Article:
And in its 1922 Zucht v. King ruling, the Supreme Court upheld a San Antonio, Texas, ordinance requiring all schools in the city to publish lists of teachers and students and whether they had complied with a mandate to get the smallpox vaccine.
Principals wrote letters to parents emphasizing the importance. When teachers handed out permission forms to students, it implied that they backed the effort. Park said at the time that success or failure depends largely on educators backing.
Such actions presaged schools later involvement in vaccination campaigns.
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Is Tort Law A Desirable Remedy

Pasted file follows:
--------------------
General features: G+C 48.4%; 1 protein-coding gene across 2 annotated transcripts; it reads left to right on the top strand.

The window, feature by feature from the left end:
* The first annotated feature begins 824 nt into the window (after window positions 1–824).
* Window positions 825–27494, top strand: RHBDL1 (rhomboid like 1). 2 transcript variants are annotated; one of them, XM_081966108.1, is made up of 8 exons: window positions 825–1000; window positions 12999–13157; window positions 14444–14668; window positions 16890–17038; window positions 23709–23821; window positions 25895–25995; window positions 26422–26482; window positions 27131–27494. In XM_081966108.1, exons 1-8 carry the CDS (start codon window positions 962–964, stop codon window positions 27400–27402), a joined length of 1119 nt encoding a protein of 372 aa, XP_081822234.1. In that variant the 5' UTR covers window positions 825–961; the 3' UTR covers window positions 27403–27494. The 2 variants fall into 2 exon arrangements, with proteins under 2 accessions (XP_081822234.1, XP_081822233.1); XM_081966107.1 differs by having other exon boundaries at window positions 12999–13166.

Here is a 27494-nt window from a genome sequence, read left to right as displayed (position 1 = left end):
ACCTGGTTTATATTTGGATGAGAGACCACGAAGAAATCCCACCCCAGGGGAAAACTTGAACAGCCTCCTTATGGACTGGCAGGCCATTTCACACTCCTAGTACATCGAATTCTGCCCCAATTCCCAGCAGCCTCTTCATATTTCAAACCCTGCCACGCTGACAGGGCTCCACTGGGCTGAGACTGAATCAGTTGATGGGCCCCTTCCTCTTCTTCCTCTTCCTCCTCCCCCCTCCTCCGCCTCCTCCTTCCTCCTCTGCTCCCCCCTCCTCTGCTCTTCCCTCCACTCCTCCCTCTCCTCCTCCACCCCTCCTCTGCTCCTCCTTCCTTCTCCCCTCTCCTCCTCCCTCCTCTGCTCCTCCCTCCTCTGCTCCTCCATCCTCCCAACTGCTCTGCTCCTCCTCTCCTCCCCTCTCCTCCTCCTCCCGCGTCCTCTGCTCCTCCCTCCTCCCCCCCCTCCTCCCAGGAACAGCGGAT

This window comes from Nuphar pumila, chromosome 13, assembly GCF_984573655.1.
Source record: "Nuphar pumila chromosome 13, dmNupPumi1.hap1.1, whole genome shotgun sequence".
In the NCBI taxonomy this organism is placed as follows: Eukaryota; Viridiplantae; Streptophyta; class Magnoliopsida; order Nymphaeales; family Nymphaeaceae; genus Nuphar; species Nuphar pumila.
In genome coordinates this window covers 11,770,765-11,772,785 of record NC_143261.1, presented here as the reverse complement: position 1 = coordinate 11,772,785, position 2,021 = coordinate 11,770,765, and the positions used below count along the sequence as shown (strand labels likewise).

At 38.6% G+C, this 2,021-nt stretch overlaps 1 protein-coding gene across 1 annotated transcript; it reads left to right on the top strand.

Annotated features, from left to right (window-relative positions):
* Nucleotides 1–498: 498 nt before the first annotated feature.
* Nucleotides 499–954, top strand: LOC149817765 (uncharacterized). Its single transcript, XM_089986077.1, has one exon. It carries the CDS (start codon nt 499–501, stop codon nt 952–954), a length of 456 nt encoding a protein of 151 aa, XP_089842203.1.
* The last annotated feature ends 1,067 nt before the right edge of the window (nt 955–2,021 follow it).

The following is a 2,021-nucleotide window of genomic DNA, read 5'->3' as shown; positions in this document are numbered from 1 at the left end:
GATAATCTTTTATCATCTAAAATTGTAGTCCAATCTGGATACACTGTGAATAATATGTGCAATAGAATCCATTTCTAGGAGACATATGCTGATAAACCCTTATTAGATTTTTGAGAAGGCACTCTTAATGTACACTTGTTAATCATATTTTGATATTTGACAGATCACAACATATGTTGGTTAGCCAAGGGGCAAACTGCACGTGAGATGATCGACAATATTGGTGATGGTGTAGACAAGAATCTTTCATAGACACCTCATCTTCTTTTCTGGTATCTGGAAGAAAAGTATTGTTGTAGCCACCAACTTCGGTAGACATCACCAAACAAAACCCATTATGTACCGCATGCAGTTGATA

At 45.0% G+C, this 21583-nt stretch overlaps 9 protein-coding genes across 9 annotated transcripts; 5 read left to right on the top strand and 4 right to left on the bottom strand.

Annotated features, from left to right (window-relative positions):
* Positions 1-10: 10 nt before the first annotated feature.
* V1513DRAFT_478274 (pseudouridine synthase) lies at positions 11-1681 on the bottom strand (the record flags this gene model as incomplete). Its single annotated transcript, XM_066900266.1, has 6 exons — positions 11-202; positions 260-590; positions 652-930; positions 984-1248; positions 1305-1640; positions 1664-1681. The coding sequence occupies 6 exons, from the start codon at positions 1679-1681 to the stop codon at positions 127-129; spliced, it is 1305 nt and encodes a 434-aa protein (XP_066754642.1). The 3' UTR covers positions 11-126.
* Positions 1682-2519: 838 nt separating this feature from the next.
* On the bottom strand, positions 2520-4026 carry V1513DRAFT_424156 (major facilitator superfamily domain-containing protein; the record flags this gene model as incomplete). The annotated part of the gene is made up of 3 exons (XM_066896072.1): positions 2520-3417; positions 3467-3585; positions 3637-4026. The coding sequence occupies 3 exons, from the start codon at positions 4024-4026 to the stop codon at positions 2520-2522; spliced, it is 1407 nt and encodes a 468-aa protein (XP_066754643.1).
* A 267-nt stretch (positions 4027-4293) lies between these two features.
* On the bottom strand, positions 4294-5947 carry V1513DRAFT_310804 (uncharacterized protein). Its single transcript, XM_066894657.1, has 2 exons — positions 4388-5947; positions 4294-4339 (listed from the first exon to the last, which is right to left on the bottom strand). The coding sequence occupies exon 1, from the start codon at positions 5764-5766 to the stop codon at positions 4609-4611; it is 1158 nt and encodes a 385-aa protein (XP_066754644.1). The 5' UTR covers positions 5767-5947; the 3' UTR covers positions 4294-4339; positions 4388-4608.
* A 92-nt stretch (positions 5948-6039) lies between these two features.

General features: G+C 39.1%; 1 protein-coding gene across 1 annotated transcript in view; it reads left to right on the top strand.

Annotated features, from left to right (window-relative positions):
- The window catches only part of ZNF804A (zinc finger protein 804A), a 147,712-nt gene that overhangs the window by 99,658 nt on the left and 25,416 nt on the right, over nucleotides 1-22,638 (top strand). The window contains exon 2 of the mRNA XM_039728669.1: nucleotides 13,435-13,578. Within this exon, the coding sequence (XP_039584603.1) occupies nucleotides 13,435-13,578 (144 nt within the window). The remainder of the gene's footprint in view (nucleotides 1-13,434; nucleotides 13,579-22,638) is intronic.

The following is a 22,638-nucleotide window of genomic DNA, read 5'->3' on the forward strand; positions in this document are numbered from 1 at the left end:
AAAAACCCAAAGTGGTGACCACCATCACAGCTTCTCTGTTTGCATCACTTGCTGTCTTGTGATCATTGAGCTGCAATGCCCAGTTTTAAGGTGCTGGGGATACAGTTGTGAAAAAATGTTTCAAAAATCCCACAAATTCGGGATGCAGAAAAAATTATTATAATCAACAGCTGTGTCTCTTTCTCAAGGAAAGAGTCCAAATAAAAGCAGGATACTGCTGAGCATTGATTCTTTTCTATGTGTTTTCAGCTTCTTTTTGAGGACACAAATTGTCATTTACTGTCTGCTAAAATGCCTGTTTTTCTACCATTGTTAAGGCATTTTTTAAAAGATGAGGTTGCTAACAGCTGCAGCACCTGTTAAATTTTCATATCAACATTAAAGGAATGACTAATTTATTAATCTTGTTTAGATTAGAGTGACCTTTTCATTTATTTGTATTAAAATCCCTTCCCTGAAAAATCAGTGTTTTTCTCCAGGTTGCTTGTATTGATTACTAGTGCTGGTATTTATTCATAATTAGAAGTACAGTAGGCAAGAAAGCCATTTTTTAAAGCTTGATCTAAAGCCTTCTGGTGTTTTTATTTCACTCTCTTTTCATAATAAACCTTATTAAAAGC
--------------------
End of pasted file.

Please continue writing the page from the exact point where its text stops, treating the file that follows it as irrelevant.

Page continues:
Although some may question whether tort law is the appropriate remedy for this problem, one must acknowledge that allowing such causes of action would be consistent with the primary purposes of tort law. The specter of tort liability provides a strong deterrent to engaging in risky behavior that may have a negative impact on other members of society . Just as the defamation torts deter newspapers and other media from recklessly publishing lies about individuals and products liability doctrine deters manufacturers from developing and selling unsafe products, finding individuals liable for using religious and philosophical exemptions to vaccinating their children would deter many parents, particularly those who use such exemptions merely for convenience and not due to a sincere religious objection, from the risky practice of not immunizing their children a very desirable outcome, given the benefits of herd immunity and the high costs of treating otherwise preventable diseases.